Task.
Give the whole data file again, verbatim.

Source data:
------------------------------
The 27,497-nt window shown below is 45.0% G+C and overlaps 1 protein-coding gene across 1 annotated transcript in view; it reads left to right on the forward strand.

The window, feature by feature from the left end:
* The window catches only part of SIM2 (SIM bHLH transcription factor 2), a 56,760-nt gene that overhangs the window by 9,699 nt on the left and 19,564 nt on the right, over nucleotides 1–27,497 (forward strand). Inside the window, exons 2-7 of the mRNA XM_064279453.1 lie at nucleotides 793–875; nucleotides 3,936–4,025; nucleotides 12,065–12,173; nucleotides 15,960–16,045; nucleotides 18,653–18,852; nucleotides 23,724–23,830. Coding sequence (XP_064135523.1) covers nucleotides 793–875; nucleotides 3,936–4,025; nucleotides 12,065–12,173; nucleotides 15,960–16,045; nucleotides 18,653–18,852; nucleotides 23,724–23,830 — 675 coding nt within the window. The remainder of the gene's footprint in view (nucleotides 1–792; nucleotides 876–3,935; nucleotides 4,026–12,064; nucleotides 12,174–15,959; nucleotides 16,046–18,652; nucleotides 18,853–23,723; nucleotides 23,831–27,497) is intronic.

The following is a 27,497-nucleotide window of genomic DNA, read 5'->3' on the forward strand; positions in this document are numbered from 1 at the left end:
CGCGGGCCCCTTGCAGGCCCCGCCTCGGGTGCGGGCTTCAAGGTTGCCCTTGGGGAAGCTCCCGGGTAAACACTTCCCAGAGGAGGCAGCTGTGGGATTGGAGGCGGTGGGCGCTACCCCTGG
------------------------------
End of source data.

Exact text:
The 27,497-nt window shown below is 45.0% G+C and overlaps 1 protein-coding gene across 1 annotated transcript in view; it reads left to right on the forward strand.

The window, feature by feature from the left end:
* The window catches only part of SIM2 (SIM bHLH transcription factor 2), a 56,760-nt gene that overhangs the window by 9,699 nt on the left and 19,564 nt on the right, over nucleotides 1–27,497 (forward strand). Inside the window, exons 2-7 of the mRNA XM_064279453.1 lie at nucleotides 793–875; nucleotides 3,936–4,025; nucleotides 12,065–12,173; nucleotides 15,960–16,045; nucleotides 18,653–18,852; nucleotides 23,724–23,830. Coding sequence (XP_064135523.1) covers nucleotides 793–875; nucleotides 3,936–4,025; nucleotides 12,065–12,173; nucleotides 15,960–16,045; nucleotides 18,653–18,852; nucleotides 23,724–23,830 — 675 coding nt within the window. The remainder of the gene's footprint in view (nucleotides 1–792; nucleotides 876–3,935; nucleotides 4,026–12,064; nucleotides 12,174–15,959; nucleotides 16,046–18,652; nucleotides 18,853–23,723; nucleotides 23,831–27,497) is intronic.

The following is a 27,497-nucleotide window of genomic DNA, read 5'->3' on the forward strand; positions in this document are numbered from 1 at the left end:
CGCGGGCCCCTTGCAGGCCCCGCCTCGGGTGCGGGCTTCAAGGTTGCCCTTGGGGAAGCTCCCGGGTAAACACTTCCCAGAGGAGGCAGCTGTGGGATTGGAGGCGGTGGGCGCTACCCCTGG